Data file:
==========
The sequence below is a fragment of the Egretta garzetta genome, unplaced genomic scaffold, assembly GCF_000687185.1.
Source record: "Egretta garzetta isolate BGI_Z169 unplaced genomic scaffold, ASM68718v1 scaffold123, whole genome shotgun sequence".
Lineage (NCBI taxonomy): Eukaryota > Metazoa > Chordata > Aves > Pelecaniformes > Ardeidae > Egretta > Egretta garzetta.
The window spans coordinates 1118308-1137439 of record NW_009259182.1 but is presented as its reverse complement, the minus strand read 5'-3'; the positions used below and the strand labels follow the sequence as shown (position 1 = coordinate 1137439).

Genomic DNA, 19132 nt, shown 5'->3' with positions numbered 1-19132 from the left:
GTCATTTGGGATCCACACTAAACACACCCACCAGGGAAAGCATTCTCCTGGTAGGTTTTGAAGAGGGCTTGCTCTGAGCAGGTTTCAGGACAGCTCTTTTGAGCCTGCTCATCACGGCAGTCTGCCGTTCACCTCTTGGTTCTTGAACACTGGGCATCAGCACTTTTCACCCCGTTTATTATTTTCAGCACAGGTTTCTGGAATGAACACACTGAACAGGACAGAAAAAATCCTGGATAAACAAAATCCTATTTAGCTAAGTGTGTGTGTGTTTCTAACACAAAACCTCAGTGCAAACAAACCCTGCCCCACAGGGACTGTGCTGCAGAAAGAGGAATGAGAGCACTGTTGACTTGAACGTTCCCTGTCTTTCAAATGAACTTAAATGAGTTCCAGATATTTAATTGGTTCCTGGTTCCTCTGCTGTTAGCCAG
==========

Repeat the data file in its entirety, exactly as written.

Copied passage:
The sequence below is a fragment of the Egretta garzetta genome, unplaced genomic scaffold, assembly GCF_000687185.1.
Source record: "Egretta garzetta isolate BGI_Z169 unplaced genomic scaffold, ASM68718v1 scaffold123, whole genome shotgun sequence".
Lineage (NCBI taxonomy): Eukaryota > Metazoa > Chordata > Aves > Pelecaniformes > Ardeidae > Egretta > Egretta garzetta.
The window spans coordinates 1118308-1137439 of record NW_009259182.1 but is presented as its reverse complement, the minus strand read 5'-3'; the positions used below and the strand labels follow the sequence as shown (position 1 = coordinate 1137439).

Genomic DNA, 19132 nt, shown 5'->3' with positions numbered 1-19132 from the left:
GTCATTTGGGATCCACACTAAACACACCCACCAGGGAAAGCATTCTCCTGGTAGGTTTTGAAGAGGGCTTGCTCTGAGCAGGTTTCAGGACAGCTCTTTTGAGCCTGCTCATCACGGCAGTCTGCCGTTCACCTCTTGGTTCTTGAACACTGGGCATCAGCACTTTTCACCCCGTTTATTATTTTCAGCACAGGTTTCTGGAATGAACACACTGAACAGGACAGAAAAAATCCTGGATAAACAAAATCCTATTTAGCTAAGTGTGTGTGTGTTTCTAACACAAAACCTCAGTGCAAACAAACCCTGCCCCACAGGGACTGTGCTGCAGAAAGAGGAATGAGAGCACTGTTGACTTGAACGTTCCCTGTCTTTCAAATGAACTTAAATGAGTTCCAGATATTTAATTGGTTCCTGGTTCCTCTGCTGTTAGCCAG